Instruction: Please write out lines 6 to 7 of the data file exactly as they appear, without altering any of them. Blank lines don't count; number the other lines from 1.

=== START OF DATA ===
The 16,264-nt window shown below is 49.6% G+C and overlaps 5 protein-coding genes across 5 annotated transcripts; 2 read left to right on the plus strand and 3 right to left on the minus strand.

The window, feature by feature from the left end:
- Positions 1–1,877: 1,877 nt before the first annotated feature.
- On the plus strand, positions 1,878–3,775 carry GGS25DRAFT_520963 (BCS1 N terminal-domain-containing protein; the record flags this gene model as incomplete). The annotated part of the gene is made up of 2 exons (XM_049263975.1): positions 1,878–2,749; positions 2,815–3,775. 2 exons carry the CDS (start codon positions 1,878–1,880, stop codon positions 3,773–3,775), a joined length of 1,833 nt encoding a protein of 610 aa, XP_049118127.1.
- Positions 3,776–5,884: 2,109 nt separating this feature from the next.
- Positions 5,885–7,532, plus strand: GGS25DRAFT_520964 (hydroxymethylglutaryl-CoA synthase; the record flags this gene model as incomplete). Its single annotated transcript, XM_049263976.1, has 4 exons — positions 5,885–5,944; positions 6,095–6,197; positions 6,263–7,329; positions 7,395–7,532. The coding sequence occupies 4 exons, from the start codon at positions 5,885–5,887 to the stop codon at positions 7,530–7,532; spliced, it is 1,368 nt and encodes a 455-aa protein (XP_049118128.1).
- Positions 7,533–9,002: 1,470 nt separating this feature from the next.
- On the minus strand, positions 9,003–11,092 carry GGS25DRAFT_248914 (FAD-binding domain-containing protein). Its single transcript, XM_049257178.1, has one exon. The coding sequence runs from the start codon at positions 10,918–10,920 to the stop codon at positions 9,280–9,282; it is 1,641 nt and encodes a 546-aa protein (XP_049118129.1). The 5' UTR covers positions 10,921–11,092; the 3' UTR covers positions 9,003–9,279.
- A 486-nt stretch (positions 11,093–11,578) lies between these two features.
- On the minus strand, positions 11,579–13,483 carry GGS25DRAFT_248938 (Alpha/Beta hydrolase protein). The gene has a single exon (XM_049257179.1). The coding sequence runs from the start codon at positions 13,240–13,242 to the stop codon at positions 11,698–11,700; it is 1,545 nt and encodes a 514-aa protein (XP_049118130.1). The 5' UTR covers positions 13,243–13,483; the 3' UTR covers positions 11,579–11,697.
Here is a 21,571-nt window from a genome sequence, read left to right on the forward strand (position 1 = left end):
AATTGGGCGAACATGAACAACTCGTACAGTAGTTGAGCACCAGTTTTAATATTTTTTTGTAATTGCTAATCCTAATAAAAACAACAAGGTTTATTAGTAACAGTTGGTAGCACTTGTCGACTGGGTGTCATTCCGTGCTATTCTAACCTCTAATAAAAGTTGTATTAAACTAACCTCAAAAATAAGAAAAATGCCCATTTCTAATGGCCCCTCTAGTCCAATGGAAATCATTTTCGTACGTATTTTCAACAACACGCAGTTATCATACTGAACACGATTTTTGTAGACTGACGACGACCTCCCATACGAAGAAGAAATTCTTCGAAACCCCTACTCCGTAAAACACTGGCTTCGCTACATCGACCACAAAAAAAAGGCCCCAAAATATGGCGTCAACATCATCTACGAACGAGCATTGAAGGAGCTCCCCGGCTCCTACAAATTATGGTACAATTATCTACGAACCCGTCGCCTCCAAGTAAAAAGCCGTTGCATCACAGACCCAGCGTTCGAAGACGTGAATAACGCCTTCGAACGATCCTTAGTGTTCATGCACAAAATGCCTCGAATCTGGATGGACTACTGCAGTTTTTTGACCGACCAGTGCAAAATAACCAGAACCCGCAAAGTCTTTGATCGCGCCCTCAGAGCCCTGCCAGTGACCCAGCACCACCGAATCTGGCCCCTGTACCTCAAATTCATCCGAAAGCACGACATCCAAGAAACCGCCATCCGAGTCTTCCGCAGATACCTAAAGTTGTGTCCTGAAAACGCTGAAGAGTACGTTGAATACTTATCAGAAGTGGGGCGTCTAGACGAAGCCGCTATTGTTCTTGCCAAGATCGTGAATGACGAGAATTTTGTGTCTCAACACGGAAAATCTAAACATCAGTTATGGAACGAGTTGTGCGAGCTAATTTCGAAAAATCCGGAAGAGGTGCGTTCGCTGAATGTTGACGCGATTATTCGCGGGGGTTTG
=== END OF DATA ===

- Positions 5,885–7,532, plus strand: GGS25DRAFT_520964 (hydroxymethylglutaryl-CoA synthase; the record flags this gene model as incomplete). Its single annotated transcript, XM_049263976.1, has 4 exons — positions 5,885–5,944; positions 6,095–6,197; positions 6,263–7,329; positions 7,395–7,532. The coding sequence occupies 4 exons, from the start codon at positions 5,885–5,887 to the stop codon at positions 7,530–7,532; spliced, it is 1,368 nt and encodes a 455-aa protein (XP_049118128.1).
- Positions 7,533–9,002: 1,470 nt separating this feature from the next.